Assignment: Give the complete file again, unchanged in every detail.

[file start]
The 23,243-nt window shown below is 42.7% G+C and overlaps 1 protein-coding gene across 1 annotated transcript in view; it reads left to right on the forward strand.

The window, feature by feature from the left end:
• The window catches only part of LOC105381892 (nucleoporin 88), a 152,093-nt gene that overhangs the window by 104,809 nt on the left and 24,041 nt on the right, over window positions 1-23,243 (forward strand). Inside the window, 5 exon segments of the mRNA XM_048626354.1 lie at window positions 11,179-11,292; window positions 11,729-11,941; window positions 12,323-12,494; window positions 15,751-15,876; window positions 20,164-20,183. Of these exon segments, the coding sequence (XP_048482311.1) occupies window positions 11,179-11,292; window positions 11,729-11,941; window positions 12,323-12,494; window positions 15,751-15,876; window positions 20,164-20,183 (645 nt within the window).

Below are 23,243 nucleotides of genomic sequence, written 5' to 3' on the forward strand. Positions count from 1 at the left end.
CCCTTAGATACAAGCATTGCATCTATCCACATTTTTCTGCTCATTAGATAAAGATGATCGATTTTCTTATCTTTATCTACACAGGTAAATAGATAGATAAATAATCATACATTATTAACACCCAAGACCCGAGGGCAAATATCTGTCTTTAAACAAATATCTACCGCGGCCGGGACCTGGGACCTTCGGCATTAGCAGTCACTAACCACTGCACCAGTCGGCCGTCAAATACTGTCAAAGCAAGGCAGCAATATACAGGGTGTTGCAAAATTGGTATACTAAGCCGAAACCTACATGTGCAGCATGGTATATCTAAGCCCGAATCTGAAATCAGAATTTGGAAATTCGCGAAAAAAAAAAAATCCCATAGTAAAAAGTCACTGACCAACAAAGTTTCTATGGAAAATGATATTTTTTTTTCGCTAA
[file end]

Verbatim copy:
The 23,243-nt window shown below is 42.7% G+C and overlaps 1 protein-coding gene across 1 annotated transcript in view; it reads left to right on the forward strand.

The window, feature by feature from the left end:
• The window catches only part of LOC105381892 (nucleoporin 88), a 152,093-nt gene that overhangs the window by 104,809 nt on the left and 24,041 nt on the right, over window positions 1-23,243 (forward strand). Inside the window, 5 exon segments of the mRNA XM_048626354.1 lie at window positions 11,179-11,292; window positions 11,729-11,941; window positions 12,323-12,494; window positions 15,751-15,876; window positions 20,164-20,183. Of these exon segments, the coding sequence (XP_048482311.1) occupies window positions 11,179-11,292; window positions 11,729-11,941; window positions 12,323-12,494; window positions 15,751-15,876; window positions 20,164-20,183 (645 nt within the window).

Below are 23,243 nucleotides of genomic sequence, written 5' to 3' on the forward strand. Positions count from 1 at the left end.
CCCTTAGATACAAGCATTGCATCTATCCACATTTTTCTGCTCATTAGATAAAGATGATCGATTTTCTTATCTTTATCTACACAGGTAAATAGATAGATAAATAATCATACATTATTAACACCCAAGACCCGAGGGCAAATATCTGTCTTTAAACAAATATCTACCGCGGCCGGGACCTGGGACCTTCGGCATTAGCAGTCACTAACCACTGCACCAGTCGGCCGTCAAATACTGTCAAAGCAAGGCAGCAATATACAGGGTGTTGCAAAATTGGTATACTAAGCCGAAACCTACATGTGCAGCATGGTATATCTAAGCCCGAATCTGAAATCAGAATTTGGAAATTCGCGAAAAAAAAAAAATCCCATAGTAAAAAGTCACTGACCAACAAAGTTTCTATGGAAAATGATATTTTTTTTTCGCTAA